— Francisco Duran, Ed.D. (@SuptDuran) September 19, 2023
Photo via Google Maps
Bucking statewide trends, Arlington County may be seeing opioid overdoses trend down this year.
So far this year, Arlington registered 44 overdoses with Narcan — a brand name for the opioid-reversal drug naloxone — deployed in 35 instances. Of the overdoses, eight involved juveniles, all of whom received Narcan.
That marks a 31% decrease this calendar year in total opioid overdoses, compared to other Virginia jurisdictions still seeing increases, says Emily Siqveland, the opioids program manager for the county.
That is the good news, to be taken with a more sobering projection that Arlington County is not seeing a similar decline in fatal overdoses. As of this time last year, Siqveland says Arlington had the same number of fatal overdoses as it does now: 15.
Arlington County has been significantly affected by the opioid epidemic wreaking havoc on the country and the region, where the Inova health system estimates some 32% of adults have a family member or friend with an addiction. In response, the county has joined lawsuits against pharmaceutical companies linked to the opioid crisis, putting settlements toward treatment.
It was the January 2023 death of 14-year-old Sergio Flores after overdosing at Wakefield High School, however, that threw a spotlight on the use of pressed pills among young people and a lack of local treatment options for them. His passing prompted a surge in activity and conversations within Arlington Public Schools, the county and the broader community.
Eight months later, some of that work is coming together.
Works in progress
The hyperlocal focus on young people dovetails with findings from Inova that younger generations are particularly touched by addiction. It found 32% of Gen Z and 39% of Millennial survey respondents reported having a family member or friend with an addiction.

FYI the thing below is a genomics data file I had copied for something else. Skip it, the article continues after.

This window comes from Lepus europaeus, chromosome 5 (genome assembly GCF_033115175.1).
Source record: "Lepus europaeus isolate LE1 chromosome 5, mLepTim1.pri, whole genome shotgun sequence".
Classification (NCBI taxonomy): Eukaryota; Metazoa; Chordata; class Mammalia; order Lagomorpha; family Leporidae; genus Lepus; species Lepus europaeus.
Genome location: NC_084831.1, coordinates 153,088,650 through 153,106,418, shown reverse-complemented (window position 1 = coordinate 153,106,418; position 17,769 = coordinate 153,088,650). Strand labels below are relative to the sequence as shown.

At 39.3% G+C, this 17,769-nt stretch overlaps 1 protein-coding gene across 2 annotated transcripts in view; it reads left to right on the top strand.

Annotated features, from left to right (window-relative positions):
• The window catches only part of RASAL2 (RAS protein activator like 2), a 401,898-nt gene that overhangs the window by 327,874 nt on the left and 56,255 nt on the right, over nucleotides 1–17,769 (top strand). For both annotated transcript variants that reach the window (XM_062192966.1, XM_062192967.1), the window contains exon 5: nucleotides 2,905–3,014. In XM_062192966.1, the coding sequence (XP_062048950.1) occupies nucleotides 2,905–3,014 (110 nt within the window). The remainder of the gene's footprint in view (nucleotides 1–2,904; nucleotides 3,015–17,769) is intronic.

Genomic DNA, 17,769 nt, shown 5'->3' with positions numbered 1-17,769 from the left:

APS has hired one substance abuse counselor and is finalizing paperwork for the other, says Darrell Sampson, the school system’s executive director of student services. This would bring the total number of counselors to eight serving the division.
This year, the Dept. of Human Services and APS are preparing to station four county therapists in the high schools. To date, 320 high school students have family consent to carry Narcan in school.
“With the additional substance abuse counselors, we’re able to expand supports to middle schools,” Sampson tells ARLnow, noting insufficient support for 6-8th graders was a concern in the community. “We want to try to keep [kids who are experimenting] from blowing up into a more full-blown addiction or using even more concerning substances.”
In June, several years after closing down its juvenile treatment program, National Capital Treatment & Recovery (NCTR) — formerly Phoenix House — debuted its new adolescent intensive outpatient program this summer.
As of yesterday (Thursday), NCTR has admitted 13 patients and has had to turn away referrals from outside the county, which it cannot accept at this time, NCTR Chief Clinical Officer Pattie Schneeman tells ARLnow.
“I anticipate the referrals will increase now that school has started, because that is often where we start seeing the needs surface, i.e. when it interferes with school attendance, etc.,” Schneeman said.
Arlington County Board candidates say they would like more coordination and transparency from the School Board when it comes to annual budgets and long-term plans.
The discussion arose last night (Wednesday) during an Arlington Committee of 100 candidate forum.
Candidates were asked if they support increasing the share of tax revenue the county transfers to Arlington Public Schools to, among other reasons, further tackle Covid-era learning loss. They were also asked how they would promote sustainable growth in Arlington County with an eye toward how that impacts the school system.